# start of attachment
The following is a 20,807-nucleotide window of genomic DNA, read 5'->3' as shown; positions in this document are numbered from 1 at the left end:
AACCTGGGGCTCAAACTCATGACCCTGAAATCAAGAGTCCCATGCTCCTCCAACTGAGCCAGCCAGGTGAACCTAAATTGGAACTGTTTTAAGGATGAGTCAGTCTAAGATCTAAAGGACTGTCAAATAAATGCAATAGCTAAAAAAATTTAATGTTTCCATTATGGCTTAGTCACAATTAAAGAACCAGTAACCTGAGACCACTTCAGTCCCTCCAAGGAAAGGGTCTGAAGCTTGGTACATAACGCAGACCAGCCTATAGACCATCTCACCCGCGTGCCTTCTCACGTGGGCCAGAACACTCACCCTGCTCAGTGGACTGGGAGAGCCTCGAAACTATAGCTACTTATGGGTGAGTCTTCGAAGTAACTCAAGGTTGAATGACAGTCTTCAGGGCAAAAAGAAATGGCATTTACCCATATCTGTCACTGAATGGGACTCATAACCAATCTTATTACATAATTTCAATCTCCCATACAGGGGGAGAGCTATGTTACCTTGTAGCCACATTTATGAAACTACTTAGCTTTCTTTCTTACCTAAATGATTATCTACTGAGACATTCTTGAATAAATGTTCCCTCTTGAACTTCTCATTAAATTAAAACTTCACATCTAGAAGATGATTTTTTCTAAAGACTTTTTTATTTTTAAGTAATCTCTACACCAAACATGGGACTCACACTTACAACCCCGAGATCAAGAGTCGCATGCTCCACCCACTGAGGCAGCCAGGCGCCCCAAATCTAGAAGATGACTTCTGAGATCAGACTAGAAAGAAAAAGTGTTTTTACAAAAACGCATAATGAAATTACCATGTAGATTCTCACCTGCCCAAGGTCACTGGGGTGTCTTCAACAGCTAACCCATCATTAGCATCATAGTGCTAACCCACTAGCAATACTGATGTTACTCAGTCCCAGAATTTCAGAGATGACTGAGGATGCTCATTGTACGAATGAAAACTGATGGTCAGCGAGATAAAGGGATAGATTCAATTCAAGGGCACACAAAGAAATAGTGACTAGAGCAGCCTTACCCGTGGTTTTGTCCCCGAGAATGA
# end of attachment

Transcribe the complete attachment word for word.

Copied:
The following is a 20,807-nucleotide window of genomic DNA, read 5'->3' as shown; positions in this document are numbered from 1 at the left end:
AACCTGGGGCTCAAACTCATGACCCTGAAATCAAGAGTCCCATGCTCCTCCAACTGAGCCAGCCAGGTGAACCTAAATTGGAACTGTTTTAAGGATGAGTCAGTCTAAGATCTAAAGGACTGTCAAATAAATGCAATAGCTAAAAAAATTTAATGTTTCCATTATGGCTTAGTCACAATTAAAGAACCAGTAACCTGAGACCACTTCAGTCCCTCCAAGGAAAGGGTCTGAAGCTTGGTACATAACGCAGACCAGCCTATAGACCATCTCACCCGCGTGCCTTCTCACGTGGGCCAGAACACTCACCCTGCTCAGTGGACTGGGAGAGCCTCGAAACTATAGCTACTTATGGGTGAGTCTTCGAAGTAACTCAAGGTTGAATGACAGTCTTCAGGGCAAAAAGAAATGGCATTTACCCATATCTGTCACTGAATGGGACTCATAACCAATCTTATTACATAATTTCAATCTCCCATACAGGGGGAGAGCTATGTTACCTTGTAGCCACATTTATGAAACTACTTAGCTTTCTTTCTTACCTAAATGATTATCTACTGAGACATTCTTGAATAAATGTTCCCTCTTGAACTTCTCATTAAATTAAAACTTCACATCTAGAAGATGATTTTTTCTAAAGACTTTTTTATTTTTAAGTAATCTCTACACCAAACATGGGACTCACACTTACAACCCCGAGATCAAGAGTCGCATGCTCCACCCACTGAGGCAGCCAGGCGCCCCAAATCTAGAAGATGACTTCTGAGATCAGACTAGAAAGAAAAAGTGTTTTTACAAAAACGCATAATGAAATTACCATGTAGATTCTCACCTGCCCAAGGTCACTGGGGTGTCTTCAACAGCTAACCCATCATTAGCATCATAGTGCTAACCCACTAGCAATACTGATGTTACTCAGTCCCAGAATTTCAGAGATGACTGAGGATGCTCATTGTACGAATGAAAACTGATGGTCAGCGAGATAAAGGGATAGATTCAATTCAAGGGCACACAAAGAAATAGTGACTAGAGCAGCCTTACCCGTGGTTTTGTCCCCGAGAATGA